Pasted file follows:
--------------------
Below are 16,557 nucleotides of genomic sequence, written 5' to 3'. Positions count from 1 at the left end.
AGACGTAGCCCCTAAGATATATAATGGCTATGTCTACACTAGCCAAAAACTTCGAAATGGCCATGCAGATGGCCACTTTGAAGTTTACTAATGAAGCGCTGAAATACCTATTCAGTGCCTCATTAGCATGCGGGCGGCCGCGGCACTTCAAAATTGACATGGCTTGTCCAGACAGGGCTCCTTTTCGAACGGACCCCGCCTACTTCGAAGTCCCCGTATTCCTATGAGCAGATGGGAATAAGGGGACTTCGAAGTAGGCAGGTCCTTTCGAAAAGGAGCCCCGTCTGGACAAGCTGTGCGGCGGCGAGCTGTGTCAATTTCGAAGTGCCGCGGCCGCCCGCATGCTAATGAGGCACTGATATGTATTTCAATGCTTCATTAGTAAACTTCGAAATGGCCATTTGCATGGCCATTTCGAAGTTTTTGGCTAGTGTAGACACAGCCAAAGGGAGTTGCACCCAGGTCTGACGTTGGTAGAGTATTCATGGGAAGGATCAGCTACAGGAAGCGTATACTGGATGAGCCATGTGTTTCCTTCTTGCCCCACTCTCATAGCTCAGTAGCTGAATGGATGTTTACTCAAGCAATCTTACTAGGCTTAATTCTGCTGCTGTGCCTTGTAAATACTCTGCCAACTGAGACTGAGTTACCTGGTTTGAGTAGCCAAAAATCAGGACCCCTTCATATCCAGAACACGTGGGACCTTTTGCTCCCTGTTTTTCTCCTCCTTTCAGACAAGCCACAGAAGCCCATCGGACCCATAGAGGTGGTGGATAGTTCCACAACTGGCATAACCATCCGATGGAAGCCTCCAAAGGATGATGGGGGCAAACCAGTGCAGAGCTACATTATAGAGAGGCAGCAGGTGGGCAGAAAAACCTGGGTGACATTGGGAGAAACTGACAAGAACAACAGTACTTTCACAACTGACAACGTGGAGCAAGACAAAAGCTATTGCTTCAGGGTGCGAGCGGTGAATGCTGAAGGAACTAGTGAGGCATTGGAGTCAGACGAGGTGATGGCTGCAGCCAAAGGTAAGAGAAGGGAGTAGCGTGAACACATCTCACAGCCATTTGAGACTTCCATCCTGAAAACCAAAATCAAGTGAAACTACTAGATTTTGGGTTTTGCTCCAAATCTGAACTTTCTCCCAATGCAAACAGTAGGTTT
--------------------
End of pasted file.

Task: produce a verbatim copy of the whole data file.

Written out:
Below are 16,557 nucleotides of genomic sequence, written 5' to 3'. Positions count from 1 at the left end.
AGACGTAGCCCCTAAGATATATAATGGCTATGTCTACACTAGCCAAAAACTTCGAAATGGCCATGCAGATGGCCACTTTGAAGTTTACTAATGAAGCGCTGAAATACCTATTCAGTGCCTCATTAGCATGCGGGCGGCCGCGGCACTTCAAAATTGACATGGCTTGTCCAGACAGGGCTCCTTTTCGAACGGACCCCGCCTACTTCGAAGTCCCCGTATTCCTATGAGCAGATGGGAATAAGGGGACTTCGAAGTAGGCAGGTCCTTTCGAAAAGGAGCCCCGTCTGGACAAGCTGTGCGGCGGCGAGCTGTGTCAATTTCGAAGTGCCGCGGCCGCCCGCATGCTAATGAGGCACTGATATGTATTTCAATGCTTCATTAGTAAACTTCGAAATGGCCATTTGCATGGCCATTTCGAAGTTTTTGGCTAGTGTAGACACAGCCAAAGGGAGTTGCACCCAGGTCTGACGTTGGTAGAGTATTCATGGGAAGGATCAGCTACAGGAAGCGTATACTGGATGAGCCATGTGTTTCCTTCTTGCCCCACTCTCATAGCTCAGTAGCTGAATGGATGTTTACTCAAGCAATCTTACTAGGCTTAATTCTGCTGCTGTGCCTTGTAAATACTCTGCCAACTGAGACTGAGTTACCTGGTTTGAGTAGCCAAAAATCAGGACCCCTTCATATCCAGAACACGTGGGACCTTTTGCTCCCTGTTTTTCTCCTCCTTTCAGACAAGCCACAGAAGCCCATCGGACCCATAGAGGTGGTGGATAGTTCCACAACTGGCATAACCATCCGATGGAAGCCTCCAAAGGATGATGGGGGCAAACCAGTGCAGAGCTACATTATAGAGAGGCAGCAGGTGGGCAGAAAAACCTGGGTGACATTGGGAGAAACTGACAAGAACAACAGTACTTTCACAACTGACAACGTGGAGCAAGACAAAAGCTATTGCTTCAGGGTGCGAGCGGTGAATGCTGAAGGAACTAGTGAGGCATTGGAGTCAGACGAGGTGATGGCTGCAGCCAAAGGTAAGAGAAGGGAGTAGCGTGAACACATCTCACAGCCATTTGAGACTTCCATCCTGAAAACCAAAATCAAGTGAAACTACTAGATTTTGGGTTTTGCTCCAAATCTGAACTTTCTCCCAATGCAAACAGTAGGTTT